EAST ROCKHILL — Beginning this school year, the state of Pennsylvania has added a new requirement that each school district do an Assessment of Civic Knowledge test.
"The law requires each school district to administer at least once to students during grades 7-12 a locally developed assessment of United States history, government, and civics that includes the nature, purpose, principles, and structure of the United States government and the rights and responsibilities of citizenship," Keither Veverka, Pennridge's social studies supervisor, wrote in a presentation he gave at the April 6 Pennridge School Board Curriculum Committee meeting.
In Pennridge, the test will be given to eighth grade students in May, he said.
"This material is routinely already taught as part of the eighth grade curriculum," Superintendent David Bolton said.
The eighth grade social studies course is "Foundations of America," which focuses on the United States Constitution and American government, Veverka said.
"The Pennridge Assessment of Civic Knowledge includes 40 multiple choice questions from the 2020 version of the United States Citizenship and Immigration Services Test," Veverka wrote in his presentation. "Questions have been selected from the following sections of the test: Principles of American Government, System of Government, Rights & Responsibilities, and Symbols & Holidays."
Students answering at least 28 questions correctly will receive a passing score. Teachers will be given and relay to individual students the student's score.
Districts are required to give information every two years to the Pennsylvania Department of Education about the type of assessment, total number of students who took it, number of students who passed and the grade level of those taking the test.
The district will also do its own analysis each year, Veverka said.
During the board's Personnel Committee meeting following the Curriculum Committee, a proposed new assistant director of food production position was discussed.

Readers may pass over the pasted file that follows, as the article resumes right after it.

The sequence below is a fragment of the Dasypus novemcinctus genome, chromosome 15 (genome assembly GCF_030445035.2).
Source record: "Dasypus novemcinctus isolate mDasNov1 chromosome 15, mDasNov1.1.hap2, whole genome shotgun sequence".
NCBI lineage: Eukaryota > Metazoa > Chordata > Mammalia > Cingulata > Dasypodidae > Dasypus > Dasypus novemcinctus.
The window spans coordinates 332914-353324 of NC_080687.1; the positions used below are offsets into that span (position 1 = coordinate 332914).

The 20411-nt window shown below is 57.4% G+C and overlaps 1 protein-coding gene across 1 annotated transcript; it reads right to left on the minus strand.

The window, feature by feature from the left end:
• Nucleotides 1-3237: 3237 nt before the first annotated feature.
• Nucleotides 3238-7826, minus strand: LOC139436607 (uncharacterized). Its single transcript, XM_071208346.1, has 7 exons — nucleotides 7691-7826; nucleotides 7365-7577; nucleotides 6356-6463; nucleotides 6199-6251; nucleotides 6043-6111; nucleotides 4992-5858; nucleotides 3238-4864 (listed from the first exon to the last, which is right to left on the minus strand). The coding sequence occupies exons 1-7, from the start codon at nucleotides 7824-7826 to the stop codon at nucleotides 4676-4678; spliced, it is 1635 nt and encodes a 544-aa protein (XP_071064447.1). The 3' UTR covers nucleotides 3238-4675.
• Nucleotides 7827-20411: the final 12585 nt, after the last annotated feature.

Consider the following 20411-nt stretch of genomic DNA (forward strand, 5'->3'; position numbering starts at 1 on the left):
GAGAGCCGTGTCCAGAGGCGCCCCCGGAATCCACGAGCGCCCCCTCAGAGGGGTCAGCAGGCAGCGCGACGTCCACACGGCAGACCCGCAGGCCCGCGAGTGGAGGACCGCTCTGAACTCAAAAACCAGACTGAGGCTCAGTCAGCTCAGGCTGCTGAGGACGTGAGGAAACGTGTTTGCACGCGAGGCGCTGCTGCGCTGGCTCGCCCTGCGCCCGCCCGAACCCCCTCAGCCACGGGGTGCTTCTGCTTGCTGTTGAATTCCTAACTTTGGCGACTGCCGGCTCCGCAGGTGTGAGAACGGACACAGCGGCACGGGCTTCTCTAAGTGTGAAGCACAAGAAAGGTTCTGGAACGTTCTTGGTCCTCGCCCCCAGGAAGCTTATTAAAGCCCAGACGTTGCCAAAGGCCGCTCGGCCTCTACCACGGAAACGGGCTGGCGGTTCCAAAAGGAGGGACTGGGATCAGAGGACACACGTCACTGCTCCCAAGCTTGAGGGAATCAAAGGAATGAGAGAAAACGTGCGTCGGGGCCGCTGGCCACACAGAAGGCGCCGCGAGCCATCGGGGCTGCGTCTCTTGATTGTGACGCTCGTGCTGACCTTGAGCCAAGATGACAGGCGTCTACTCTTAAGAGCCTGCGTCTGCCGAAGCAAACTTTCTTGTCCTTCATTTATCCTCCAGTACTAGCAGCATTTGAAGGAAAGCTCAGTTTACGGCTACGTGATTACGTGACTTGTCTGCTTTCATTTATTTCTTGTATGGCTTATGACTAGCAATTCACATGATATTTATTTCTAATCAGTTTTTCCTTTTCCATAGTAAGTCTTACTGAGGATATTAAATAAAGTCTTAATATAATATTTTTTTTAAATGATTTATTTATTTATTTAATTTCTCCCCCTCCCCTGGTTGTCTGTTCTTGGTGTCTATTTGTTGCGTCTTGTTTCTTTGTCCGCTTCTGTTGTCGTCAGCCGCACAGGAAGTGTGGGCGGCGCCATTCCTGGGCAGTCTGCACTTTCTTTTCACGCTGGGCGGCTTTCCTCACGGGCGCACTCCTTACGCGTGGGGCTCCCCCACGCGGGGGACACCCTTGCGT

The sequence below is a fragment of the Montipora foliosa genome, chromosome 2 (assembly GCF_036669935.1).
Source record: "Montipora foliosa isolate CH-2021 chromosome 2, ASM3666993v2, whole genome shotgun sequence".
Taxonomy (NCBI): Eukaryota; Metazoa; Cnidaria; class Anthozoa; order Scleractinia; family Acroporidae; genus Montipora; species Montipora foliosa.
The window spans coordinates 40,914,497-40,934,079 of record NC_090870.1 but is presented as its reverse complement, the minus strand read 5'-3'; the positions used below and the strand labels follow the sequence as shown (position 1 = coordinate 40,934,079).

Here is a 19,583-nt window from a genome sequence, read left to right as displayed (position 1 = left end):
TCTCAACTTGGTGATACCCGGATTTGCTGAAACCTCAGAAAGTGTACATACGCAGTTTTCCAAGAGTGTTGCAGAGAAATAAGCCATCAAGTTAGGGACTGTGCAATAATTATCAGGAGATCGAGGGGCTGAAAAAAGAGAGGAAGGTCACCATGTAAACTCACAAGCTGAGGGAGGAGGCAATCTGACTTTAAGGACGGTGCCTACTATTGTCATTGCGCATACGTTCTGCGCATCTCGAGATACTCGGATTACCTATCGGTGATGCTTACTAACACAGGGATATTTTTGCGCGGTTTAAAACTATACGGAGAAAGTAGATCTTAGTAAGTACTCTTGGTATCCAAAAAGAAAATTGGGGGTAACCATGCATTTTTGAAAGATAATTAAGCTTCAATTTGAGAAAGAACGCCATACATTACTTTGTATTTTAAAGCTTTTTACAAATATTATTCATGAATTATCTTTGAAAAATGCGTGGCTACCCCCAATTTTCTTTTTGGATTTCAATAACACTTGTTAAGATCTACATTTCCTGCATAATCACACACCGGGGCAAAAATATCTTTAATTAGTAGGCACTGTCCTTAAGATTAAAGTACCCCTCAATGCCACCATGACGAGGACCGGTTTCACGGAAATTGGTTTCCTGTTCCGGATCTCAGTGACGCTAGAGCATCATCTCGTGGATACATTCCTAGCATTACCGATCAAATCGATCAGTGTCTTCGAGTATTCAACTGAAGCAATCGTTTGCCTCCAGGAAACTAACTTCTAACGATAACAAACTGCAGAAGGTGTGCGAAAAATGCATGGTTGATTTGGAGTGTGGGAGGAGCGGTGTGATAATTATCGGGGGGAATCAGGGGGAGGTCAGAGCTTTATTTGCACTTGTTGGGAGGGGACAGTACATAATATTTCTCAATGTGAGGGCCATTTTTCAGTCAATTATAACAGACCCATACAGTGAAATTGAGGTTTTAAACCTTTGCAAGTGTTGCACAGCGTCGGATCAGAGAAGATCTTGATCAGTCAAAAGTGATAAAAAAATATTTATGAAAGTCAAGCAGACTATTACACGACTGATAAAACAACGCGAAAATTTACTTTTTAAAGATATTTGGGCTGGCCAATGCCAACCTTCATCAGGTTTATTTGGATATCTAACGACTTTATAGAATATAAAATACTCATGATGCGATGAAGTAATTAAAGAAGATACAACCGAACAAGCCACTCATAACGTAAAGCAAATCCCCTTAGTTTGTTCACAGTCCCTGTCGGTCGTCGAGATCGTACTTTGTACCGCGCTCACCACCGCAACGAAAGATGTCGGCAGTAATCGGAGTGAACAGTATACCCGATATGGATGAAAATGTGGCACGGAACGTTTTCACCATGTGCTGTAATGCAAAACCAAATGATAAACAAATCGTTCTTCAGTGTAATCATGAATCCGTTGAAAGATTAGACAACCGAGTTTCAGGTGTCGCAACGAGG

"The main function and purpose of this job is to assist in the day to day operation of the 11 nutritional services kitchens in the district, hands-on to help assist in the cafeteria, evaluation of food production and quality control and consistency from one cafeteria to another," said Gina Giarratana, the district's director of nutritional services.
The job will also include teaching the nutritional services staff how to create new scratch recipes and getting feedback from students through taste-testing activities, she said.
"We hope that this would increase our breakfast and lunch participation by offering those home-style from scratch, fresh meals," Giarratana said. She said she is also hoping to use produce grown from school district gardens.
Board President William Krause asked if food items from local farms might also be used. Some of that has happened in the past, Giarratana said, but the proposed new position would make it possible to do more.
"Scratch-cooking, locally grown, it's always a big plus," Krause said.
The salary for the job will be $40,000, which puts the cost at a little more than $59,000 with benefits included, Giarratana said.
"That's all paid through the nutritional services budget," she said.
After adding the new position, the nutritional services budget is projected to have a surplus of about $1,400 for the 2021-2022 school year, she said.